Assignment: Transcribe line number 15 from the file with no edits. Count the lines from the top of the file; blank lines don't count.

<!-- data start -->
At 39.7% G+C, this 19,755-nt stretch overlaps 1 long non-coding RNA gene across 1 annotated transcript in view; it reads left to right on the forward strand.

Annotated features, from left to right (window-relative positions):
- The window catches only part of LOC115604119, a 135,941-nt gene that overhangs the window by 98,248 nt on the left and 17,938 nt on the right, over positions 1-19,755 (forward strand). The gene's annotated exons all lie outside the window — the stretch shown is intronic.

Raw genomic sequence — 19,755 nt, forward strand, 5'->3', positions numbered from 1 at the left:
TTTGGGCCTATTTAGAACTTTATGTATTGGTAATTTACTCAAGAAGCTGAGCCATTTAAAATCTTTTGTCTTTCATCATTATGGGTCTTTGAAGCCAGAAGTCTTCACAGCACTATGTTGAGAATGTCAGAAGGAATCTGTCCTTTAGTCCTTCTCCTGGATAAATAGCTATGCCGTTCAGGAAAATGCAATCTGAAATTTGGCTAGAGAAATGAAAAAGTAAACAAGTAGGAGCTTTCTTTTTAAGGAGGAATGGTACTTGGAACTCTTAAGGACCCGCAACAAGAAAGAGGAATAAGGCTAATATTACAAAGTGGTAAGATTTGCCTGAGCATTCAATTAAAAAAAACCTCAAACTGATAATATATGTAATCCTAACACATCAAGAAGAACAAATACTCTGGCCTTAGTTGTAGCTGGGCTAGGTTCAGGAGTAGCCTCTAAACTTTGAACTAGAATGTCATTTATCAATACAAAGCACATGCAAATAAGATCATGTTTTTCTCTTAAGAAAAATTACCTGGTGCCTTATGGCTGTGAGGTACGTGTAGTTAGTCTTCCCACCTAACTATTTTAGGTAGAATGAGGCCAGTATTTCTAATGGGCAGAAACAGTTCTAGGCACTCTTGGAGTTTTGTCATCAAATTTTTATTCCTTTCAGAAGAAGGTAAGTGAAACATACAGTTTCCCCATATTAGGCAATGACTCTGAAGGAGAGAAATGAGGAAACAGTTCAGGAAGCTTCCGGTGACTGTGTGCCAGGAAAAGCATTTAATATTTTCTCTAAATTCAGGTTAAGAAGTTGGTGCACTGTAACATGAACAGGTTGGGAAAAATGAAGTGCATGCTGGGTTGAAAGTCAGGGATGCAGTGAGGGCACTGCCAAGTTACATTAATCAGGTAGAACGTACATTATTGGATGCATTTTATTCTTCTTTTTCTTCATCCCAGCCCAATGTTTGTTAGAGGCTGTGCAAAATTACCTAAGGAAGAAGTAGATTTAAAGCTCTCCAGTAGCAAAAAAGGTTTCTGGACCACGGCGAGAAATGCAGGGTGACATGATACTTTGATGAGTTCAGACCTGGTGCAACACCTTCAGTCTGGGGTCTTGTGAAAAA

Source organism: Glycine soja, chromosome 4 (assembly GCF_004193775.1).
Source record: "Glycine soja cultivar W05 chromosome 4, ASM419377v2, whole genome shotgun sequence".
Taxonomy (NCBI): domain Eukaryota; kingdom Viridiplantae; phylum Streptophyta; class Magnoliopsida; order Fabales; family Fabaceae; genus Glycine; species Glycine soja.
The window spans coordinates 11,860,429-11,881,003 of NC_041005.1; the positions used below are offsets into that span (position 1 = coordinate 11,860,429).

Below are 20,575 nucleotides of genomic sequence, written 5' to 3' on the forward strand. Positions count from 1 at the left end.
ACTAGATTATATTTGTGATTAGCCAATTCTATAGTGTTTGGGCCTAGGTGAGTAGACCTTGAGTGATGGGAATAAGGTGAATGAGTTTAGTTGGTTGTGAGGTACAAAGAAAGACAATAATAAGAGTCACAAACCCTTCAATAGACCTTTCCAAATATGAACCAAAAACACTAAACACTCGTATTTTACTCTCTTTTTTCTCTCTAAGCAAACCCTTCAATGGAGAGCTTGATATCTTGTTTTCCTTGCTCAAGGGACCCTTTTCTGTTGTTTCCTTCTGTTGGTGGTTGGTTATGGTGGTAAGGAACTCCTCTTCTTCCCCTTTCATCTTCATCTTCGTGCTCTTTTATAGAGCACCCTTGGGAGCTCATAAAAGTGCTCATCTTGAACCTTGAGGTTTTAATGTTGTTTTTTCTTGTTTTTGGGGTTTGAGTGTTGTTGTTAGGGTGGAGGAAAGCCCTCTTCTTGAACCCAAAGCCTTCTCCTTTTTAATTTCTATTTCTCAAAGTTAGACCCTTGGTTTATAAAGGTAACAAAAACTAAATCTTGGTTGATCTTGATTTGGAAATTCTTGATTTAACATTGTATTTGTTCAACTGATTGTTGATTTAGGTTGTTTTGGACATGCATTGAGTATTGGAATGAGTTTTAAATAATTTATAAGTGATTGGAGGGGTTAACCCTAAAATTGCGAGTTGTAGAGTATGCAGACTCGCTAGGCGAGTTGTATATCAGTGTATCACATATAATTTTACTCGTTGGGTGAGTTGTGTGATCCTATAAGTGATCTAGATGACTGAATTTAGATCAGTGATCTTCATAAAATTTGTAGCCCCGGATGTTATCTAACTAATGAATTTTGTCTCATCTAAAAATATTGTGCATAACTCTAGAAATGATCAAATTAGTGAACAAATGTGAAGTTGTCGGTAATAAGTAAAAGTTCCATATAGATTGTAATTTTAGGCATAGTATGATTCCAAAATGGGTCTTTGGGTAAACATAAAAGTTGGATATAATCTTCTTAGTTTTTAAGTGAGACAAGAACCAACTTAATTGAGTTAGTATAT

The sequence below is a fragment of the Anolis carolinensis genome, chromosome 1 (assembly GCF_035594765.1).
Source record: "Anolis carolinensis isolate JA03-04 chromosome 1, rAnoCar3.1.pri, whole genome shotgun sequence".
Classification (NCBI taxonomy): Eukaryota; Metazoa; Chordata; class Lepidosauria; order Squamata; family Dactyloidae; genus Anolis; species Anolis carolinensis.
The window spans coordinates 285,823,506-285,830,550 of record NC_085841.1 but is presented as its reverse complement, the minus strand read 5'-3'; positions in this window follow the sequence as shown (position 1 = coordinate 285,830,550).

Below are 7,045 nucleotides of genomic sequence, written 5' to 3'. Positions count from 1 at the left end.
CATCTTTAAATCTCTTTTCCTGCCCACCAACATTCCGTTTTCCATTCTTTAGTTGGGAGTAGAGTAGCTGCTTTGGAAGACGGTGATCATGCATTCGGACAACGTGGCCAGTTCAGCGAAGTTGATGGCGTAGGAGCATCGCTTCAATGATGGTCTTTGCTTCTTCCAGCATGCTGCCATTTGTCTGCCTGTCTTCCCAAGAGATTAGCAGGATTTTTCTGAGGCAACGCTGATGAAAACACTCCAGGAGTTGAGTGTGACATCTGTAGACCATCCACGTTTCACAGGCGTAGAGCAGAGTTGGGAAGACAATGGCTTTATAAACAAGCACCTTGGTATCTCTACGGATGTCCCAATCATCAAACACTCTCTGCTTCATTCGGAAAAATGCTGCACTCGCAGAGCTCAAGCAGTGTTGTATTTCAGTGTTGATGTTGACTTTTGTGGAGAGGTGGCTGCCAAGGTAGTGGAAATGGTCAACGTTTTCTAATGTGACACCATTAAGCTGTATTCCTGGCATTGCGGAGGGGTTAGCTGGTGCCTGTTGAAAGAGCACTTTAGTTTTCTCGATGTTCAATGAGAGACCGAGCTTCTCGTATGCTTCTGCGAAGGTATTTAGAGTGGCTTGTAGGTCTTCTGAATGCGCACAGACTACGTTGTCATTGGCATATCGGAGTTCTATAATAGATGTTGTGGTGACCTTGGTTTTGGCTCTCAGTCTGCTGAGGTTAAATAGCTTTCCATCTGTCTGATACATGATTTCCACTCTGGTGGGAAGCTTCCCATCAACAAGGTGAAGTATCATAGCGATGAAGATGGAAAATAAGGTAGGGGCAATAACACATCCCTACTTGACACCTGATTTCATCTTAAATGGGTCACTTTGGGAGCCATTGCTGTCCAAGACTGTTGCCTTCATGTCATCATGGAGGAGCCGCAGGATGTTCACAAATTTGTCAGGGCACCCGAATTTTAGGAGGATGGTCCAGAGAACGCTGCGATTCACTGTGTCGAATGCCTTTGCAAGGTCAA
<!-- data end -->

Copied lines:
The window spans coordinates 285,823,506-285,830,550 of record NC_085841.1 but is presented as its reverse complement, the minus strand read 5'-3'; positions in this window follow the sequence as shown (position 1 = coordinate 285,830,550).